A catered event is not the place to teach yourself new skills. By this I'm not suggesting our cooks should have played it safe during the challenge, rather that they should have drawn from their (hopefully expansive) body of tried-and-true dishes that they already knew worked. Every chef has these, which can then be a great stepping off point for on-the-fly, seasonal creativity. It's important to remember that a catered event is often a big moment in someone's life (think wedding, anniversary party, etc.) and in my opinion, that is not the place to start the process of trial and error that is (in another setting) so crucial for a developing chef. I am surprised how often I've heard a contestant admit, "I never made this before," as they went about preparing the dish that lost them the competition. I don't think there would have been any shame in Valerie admitting to her teammates, "I've never made blini, and I'm not feeling confident about that. I'd rather make my famous XYZ (insert slam dunk dish here) instead." Andrew understood this. He pulled out a neat trick with his balsamic tapioca "caviar" over Team Penguin's squid ceviche. Clearly this was something he'd made before. He knew it would work, he knew it had visual appeal and would make sense with the overall "black and white," seafood-inspired penguin menu. It was a good call. Another important point about catering: Unlike a restaurant meal, which can achieve balance over an entire dish, a canape has to work in one bite -- the balance of flavors and textures must be immediate, and in order for the item to be memorable, should pack a real wallop of flavor. Well-spiced, highly flavorful items work best as canapes, which is why Team Vulture's Moroccan-spiced meatballs and anchovies with quinoa worked so well.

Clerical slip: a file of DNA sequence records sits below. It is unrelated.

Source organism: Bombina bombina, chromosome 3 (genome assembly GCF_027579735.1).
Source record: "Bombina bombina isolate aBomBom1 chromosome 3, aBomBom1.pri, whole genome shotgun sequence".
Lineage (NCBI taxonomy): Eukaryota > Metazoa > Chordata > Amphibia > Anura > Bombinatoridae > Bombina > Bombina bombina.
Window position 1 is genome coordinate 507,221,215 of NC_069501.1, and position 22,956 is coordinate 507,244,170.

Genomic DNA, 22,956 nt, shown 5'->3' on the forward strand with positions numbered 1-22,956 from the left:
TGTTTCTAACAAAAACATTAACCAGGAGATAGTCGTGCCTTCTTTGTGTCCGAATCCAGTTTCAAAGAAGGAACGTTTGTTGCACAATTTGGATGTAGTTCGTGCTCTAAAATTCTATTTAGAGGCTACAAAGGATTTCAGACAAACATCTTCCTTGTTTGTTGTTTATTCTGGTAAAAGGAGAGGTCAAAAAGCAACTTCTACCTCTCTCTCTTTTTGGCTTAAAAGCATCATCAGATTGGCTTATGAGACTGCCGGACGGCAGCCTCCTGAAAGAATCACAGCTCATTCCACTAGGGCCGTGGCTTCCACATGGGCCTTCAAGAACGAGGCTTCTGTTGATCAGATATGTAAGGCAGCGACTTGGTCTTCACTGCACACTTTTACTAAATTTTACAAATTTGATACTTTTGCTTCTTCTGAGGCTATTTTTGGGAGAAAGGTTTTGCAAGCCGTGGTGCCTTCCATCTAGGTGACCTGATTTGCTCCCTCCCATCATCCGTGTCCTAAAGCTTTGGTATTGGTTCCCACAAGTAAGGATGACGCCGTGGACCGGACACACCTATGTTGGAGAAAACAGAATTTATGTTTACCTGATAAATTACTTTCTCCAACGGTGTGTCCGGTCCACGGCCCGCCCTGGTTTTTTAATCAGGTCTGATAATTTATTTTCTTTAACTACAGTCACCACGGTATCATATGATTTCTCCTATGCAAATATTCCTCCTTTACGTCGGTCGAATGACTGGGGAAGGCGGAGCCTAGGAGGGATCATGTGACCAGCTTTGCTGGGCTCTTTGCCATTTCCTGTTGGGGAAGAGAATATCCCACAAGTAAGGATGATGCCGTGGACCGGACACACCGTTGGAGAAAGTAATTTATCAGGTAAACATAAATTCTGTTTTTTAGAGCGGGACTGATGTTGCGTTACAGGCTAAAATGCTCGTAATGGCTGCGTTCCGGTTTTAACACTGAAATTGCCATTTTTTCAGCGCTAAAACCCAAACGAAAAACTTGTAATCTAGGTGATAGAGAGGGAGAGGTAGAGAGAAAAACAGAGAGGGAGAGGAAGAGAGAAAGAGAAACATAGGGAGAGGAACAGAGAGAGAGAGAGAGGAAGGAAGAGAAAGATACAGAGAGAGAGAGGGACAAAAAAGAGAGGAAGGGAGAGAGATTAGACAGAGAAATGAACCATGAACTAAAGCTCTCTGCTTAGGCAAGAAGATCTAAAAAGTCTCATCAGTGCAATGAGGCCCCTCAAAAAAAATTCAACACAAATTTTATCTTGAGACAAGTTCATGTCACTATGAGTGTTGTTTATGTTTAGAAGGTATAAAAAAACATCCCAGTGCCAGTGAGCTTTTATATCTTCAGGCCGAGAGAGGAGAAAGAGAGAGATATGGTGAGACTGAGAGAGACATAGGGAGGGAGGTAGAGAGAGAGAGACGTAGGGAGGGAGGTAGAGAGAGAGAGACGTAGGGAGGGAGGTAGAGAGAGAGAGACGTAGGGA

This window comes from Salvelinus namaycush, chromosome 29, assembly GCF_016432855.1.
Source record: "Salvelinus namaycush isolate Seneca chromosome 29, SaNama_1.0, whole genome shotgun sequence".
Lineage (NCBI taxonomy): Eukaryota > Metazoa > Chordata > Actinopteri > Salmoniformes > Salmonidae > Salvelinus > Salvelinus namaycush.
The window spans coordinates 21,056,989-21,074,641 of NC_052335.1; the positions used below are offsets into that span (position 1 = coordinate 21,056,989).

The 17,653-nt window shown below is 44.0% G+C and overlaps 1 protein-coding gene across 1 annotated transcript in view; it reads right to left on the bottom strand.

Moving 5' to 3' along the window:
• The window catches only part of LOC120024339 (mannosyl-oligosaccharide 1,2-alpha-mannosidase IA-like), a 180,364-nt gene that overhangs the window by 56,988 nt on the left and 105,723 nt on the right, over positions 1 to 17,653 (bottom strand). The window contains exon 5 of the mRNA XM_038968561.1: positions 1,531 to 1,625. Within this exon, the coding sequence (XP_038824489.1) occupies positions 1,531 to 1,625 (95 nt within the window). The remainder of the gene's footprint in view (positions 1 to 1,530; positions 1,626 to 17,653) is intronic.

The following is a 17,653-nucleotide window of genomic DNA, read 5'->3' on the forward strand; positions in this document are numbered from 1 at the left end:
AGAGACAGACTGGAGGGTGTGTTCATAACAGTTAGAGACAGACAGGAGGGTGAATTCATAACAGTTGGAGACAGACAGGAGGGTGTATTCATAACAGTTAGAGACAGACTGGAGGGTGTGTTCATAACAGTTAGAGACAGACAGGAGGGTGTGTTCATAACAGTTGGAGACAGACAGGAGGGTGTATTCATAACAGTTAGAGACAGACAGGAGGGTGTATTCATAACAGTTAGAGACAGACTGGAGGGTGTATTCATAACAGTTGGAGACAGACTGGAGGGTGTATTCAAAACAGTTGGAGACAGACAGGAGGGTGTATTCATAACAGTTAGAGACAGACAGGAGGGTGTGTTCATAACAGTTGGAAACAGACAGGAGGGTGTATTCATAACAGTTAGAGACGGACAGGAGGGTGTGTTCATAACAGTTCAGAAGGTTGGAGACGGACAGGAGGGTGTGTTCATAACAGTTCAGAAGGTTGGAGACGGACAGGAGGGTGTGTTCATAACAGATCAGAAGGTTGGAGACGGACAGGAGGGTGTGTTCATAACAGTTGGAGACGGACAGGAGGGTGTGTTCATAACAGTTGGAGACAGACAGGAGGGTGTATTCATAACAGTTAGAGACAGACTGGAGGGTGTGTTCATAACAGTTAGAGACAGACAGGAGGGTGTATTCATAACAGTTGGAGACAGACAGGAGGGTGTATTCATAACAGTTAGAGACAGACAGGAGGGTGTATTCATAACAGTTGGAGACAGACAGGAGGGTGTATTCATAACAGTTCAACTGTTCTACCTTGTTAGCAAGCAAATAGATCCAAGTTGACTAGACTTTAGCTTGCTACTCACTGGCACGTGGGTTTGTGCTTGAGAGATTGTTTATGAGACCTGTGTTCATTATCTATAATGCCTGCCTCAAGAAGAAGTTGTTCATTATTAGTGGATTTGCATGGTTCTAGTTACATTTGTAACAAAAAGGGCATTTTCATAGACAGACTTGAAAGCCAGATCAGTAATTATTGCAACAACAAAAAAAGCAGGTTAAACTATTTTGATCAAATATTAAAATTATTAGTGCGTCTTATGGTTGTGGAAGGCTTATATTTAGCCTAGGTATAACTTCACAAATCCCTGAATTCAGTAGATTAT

At first Team Bear made the right call not to serve their mushrooms stuffed with berries when they saw they didn't work, but then Nikki turned around and served them to the judges. Huh? She said the problem was that they were cold, and everyone on the team felt they looked like bear --ahem -- poop, but personally I think we would have let the appearance slide somewhat if they had tasted really good. Dale's idea to garnish the mushrooms with Pecorino didn't help - in fact, it made them worse. At first bite it was clear that none of the Bears had tasted the dish. If they had, they wouldn't have served them to anyone, least of all those of us deciding their fate.

Ultimately the Bears and the Gorillas were called to the carpet, with the Bears edging out their competitors because they were accountable for only one of our three least favorite dishes. The Gorillas, responsible for the other two, lost big. Ultimately we decided Stephanie -- who, despite her watery crab salad, had redeemed herself with the delicious banana bread with salted caramel sauce -- could stay. Valerie, the blini-maker, was out. We gave the win to Team Penguin. In addition to creating three delicious dishes, the Penguins nailed the challenge from a few angles; the food was intelligent and tasted good, and they carried the black and white visual "penguin" theme throughout the presentation, which was a nice touch. Andrew was named the winner because of his interesting contribution to the ceviche and his surprising and fun yuzu "glacier." It took some guts to play with thickening agents and tapioca while cooking for Wylie -- it's not easy to impress people on their own turf -- but this time around, Andrew pulled it off.